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Lancet. Dec 19, 2009; 374(9707): 2080–2089.
PMCID: PMC2806484

Rates of virological failure in patients treated in a home-based versus a facility-based HIV-care model in Jinja, southeast Uganda: a cluster-randomised equivalence trial

Summary

Background

Identification of new ways to increase access to antiretroviral therapy in Africa is an urgent priority. We assessed whether home-based HIV care was as effective as was facility-based care.

Methods

We undertook a cluster-randomised equivalence trial in Jinja, Uganda. 44 geographical areas in nine strata, defined according to ratio of urban and rural participants and distance from the clinic, were randomised to home-based or facility-based care by drawing sealed cards from a box. The trial was integrated into normal service delivery. All patients with WHO stage IV or late stage III disease or CD4-cell counts fewer than 200 cells per μL who started antiretroviral therapy between Feb 15, 2005, and Dec 19, 2006, were eligible, apart from those living on islands. Follow-up continued until Jan 31, 2009. The primary endpoint was virological failure, defined as RNA more than 500 copies per mL after 6 months of treatment. The margin of equivalence was 9% (equivalence limits 0·69–1·45). Analyses were by intention to treat and adjusted for baseline CD4-cell count and study stratum. This trial is registered at http://isrctn.org, number ISRCTN 17184129.

Findings

859 patients (22 clusters) were randomly assigned to home and 594 (22 clusters) to facility care. During the first year, 93 (11%) receiving home care and 66 (11%) receiving facility care died, 29 (3%) receiving home and 36 (6%) receiving facility care withdrew, and 8 (1%) receiving home and 9 (2%) receiving facility care were lost to follow-up. 117 of 729 (16%) in home care had virological failure versus 80 of 483 (17%) in facility care: rates per 100 person-years were 8·19 (95% CI 6·84–9·82) for home and 8·67 (6·96–10·79) for facility care (rate ratio [RR] 1·04, 0·78–1·40; equivalence shown). Two patients from each group were immediately lost to follow-up. Mortality rates were similar between groups (0·95 [0·71–1·28]). 97 of 857 (11%) patients in home and 75 of 592 (13%) in facility care were admitted at least once (0·91, 0·64–1·28).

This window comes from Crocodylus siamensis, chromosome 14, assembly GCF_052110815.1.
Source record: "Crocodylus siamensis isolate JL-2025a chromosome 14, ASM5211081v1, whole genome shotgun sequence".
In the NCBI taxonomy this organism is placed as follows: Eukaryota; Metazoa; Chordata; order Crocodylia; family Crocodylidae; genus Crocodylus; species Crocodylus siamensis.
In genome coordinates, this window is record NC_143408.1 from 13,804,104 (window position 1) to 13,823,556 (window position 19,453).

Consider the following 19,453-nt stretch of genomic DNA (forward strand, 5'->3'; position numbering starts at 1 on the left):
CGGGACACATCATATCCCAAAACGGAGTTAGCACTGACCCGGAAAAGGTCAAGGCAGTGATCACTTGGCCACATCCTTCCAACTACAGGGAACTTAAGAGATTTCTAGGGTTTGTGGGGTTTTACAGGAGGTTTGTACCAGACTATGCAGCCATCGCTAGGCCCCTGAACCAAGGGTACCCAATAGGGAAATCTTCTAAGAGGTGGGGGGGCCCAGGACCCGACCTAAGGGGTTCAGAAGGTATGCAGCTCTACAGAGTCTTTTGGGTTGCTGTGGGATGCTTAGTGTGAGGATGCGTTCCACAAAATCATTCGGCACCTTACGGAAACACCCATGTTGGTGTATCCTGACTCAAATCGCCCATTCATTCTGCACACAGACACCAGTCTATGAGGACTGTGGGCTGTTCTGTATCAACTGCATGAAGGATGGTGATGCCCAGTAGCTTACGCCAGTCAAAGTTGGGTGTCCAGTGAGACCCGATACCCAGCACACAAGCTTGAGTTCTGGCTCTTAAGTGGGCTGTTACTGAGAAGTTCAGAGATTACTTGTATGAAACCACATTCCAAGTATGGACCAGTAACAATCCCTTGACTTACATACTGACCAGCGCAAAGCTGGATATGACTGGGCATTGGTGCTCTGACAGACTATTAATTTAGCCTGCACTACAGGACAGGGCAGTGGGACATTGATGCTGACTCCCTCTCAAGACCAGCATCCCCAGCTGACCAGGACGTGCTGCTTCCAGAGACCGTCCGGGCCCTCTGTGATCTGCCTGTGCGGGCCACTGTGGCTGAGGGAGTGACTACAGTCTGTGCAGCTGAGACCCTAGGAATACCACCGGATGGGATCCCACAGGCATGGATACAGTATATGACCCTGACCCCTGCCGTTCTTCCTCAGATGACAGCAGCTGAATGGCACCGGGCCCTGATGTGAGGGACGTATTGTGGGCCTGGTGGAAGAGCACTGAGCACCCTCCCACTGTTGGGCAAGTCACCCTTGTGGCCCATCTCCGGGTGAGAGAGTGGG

Interpretation

This home-based HIV-care strategy is as effective as is a clinic-based strategy, and therefore could enable improved and equitable access to HIV treatment, especially in areas with poor infrastructure and access to clinic care.

Funding

US Centers for Disease Control and Prevention and UK Medical Research Council.

Introduction

Antiretroviral drug therapy has been scaled up rapidly in Africa, and is now given to more than 2 million people.1 A global commitment has been made to provide universal coverage,2 but another 5 million people, mostly living in rural and semiurban areas, are estimated to need such treatment. Achievement of high coverage in these populations will be a challenge. Two major barriers to increasing coverage exist—a severe shortage of clinically qualified staff, which has reached crisis point in most of Africa,3 and difficulty for patients in accessing clinics because of high costs and poor availability of transport and low-cash incomes.4,5

WHO proposes decentralised antiretroviral therapy delivery,6,7 and so far services for such therapy have been provided through nurse-led centres with simplified protocols in several settings, including in Malawi,8,9 Zambia,10 Mozambique,11 Botswana,12 and South Africa.13 Good patient outcomes have been reported8,10 from short-term assessments done in some sites, but interpretation of this evidence is difficult because of poor retention rates.14 Furthermore, nursing staff as well as doctors are in very short supply3,15 and care needs to be delegated to non-clinical workers, although evidence for use of non-clinical workers in HIV care is scarce. In Tororo, Uganda, a home-based programme16,17 with lay workers has achieved good outcomes, but it consisted of home visits made every week with good access to clinical staff when needed—a model that would be difficult to scale up. No direct comparisons of hospital-based HIV care versus any form of decentralised HIV care have been done in Africa. We assessed home-based HIV care, with lay workers delivering antiretroviral therapy and monitoring patients, versus facility-based HIV care.

Methods

Study setting and patients

We undertook a trial based at the AIDS Support Organisation (TASO) clinic in Jinja district, southeast Uganda.18 TASO is a large non-governmental organisation with 11 centres in the country, offering counselling and social and clinical services to people with HIV. The Jinja district and surrounding area is poor, with inhabitants on low-cash incomes.18 TASO clinic serves a predominantly rural and semiurban population from a radius of about 100 km. Most TASO clients are subsistence farmers, and very few work in the formal sector earning wages.